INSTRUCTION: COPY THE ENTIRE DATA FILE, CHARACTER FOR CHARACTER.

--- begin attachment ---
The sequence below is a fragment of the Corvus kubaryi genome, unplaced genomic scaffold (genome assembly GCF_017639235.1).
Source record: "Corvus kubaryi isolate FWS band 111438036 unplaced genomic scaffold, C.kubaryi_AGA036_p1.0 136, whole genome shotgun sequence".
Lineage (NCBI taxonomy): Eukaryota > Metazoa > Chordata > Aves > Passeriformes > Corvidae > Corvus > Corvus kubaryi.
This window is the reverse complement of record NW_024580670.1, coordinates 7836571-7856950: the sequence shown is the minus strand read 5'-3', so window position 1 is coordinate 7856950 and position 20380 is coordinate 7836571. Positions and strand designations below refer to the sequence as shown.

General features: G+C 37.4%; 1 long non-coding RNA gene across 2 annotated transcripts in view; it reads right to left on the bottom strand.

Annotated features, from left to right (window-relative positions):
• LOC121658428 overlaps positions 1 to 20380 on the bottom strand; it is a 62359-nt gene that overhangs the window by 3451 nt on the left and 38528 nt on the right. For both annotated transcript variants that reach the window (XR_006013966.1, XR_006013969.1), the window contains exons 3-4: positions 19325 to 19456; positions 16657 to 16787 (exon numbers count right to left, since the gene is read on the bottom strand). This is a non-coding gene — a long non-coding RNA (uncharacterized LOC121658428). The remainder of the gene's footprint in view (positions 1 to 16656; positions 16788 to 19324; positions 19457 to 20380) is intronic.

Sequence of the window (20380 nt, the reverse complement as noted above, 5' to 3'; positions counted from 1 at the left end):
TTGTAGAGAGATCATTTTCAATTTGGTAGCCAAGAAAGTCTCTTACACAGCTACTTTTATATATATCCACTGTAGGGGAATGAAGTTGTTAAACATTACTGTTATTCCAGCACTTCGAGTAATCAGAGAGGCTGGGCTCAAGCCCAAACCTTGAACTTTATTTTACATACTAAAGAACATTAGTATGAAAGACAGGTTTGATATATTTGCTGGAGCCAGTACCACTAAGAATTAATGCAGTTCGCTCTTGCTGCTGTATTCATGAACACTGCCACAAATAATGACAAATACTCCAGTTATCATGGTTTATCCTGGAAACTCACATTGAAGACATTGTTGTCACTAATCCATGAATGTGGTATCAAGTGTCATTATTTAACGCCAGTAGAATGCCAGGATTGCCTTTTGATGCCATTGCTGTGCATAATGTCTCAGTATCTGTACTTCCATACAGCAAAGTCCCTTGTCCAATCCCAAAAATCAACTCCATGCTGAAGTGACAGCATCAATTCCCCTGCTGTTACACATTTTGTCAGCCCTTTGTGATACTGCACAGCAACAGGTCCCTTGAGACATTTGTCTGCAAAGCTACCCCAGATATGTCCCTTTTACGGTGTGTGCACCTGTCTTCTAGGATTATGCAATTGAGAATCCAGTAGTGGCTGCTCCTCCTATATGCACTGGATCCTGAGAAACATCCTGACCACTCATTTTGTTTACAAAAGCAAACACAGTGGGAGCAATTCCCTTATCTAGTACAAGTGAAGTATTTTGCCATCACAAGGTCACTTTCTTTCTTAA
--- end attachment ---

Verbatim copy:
The sequence below is a fragment of the Corvus kubaryi genome, unplaced genomic scaffold (genome assembly GCF_017639235.1).
Source record: "Corvus kubaryi isolate FWS band 111438036 unplaced genomic scaffold, C.kubaryi_AGA036_p1.0 136, whole genome shotgun sequence".
Lineage (NCBI taxonomy): Eukaryota > Metazoa > Chordata > Aves > Passeriformes > Corvidae > Corvus > Corvus kubaryi.
This window is the reverse complement of record NW_024580670.1, coordinates 7836571-7856950: the sequence shown is the minus strand read 5'-3', so window position 1 is coordinate 7856950 and position 20380 is coordinate 7836571. Positions and strand designations below refer to the sequence as shown.

General features: G+C 37.4%; 1 long non-coding RNA gene across 2 annotated transcripts in view; it reads right to left on the bottom strand.

Annotated features, from left to right (window-relative positions):
• LOC121658428 overlaps positions 1 to 20380 on the bottom strand; it is a 62359-nt gene that overhangs the window by 3451 nt on the left and 38528 nt on the right. For both annotated transcript variants that reach the window (XR_006013966.1, XR_006013969.1), the window contains exons 3-4: positions 19325 to 19456; positions 16657 to 16787 (exon numbers count right to left, since the gene is read on the bottom strand). This is a non-coding gene — a long non-coding RNA (uncharacterized LOC121658428). The remainder of the gene's footprint in view (positions 1 to 16656; positions 16788 to 19324; positions 19457 to 20380) is intronic.

Sequence of the window (20380 nt, the reverse complement as noted above, 5' to 3'; positions counted from 1 at the left end):
TTGTAGAGAGATCATTTTCAATTTGGTAGCCAAGAAAGTCTCTTACACAGCTACTTTTATATATATCCACTGTAGGGGAATGAAGTTGTTAAACATTACTGTTATTCCAGCACTTCGAGTAATCAGAGAGGCTGGGCTCAAGCCCAAACCTTGAACTTTATTTTACATACTAAAGAACATTAGTATGAAAGACAGGTTTGATATATTTGCTGGAGCCAGTACCACTAAGAATTAATGCAGTTCGCTCTTGCTGCTGTATTCATGAACACTGCCACAAATAATGACAAATACTCCAGTTATCATGGTTTATCCTGGAAACTCACATTGAAGACATTGTTGTCACTAATCCATGAATGTGGTATCAAGTGTCATTATTTAACGCCAGTAGAATGCCAGGATTGCCTTTTGATGCCATTGCTGTGCATAATGTCTCAGTATCTGTACTTCCATACAGCAAAGTCCCTTGTCCAATCCCAAAAATCAACTCCATGCTGAAGTGACAGCATCAATTCCCCTGCTGTTACACATTTTGTCAGCCCTTTGTGATACTGCACAGCAACAGGTCCCTTGAGACATTTGTCTGCAAAGCTACCCCAGATATGTCCCTTTTACGGTGTGTGCACCTGTCTTCTAGGATTATGCAATTGAGAATCCAGTAGTGGCTGCTCCTCCTATATGCACTGGATCCTGAGAAACATCCTGACCACTCATTTTGTTTACAAAAGCAAACACAGTGGGAGCAATTCCCTTATCTAGTACAAGTGAAGTATTTTGCCATCACAAGGTCACTTTCTTTCTTAA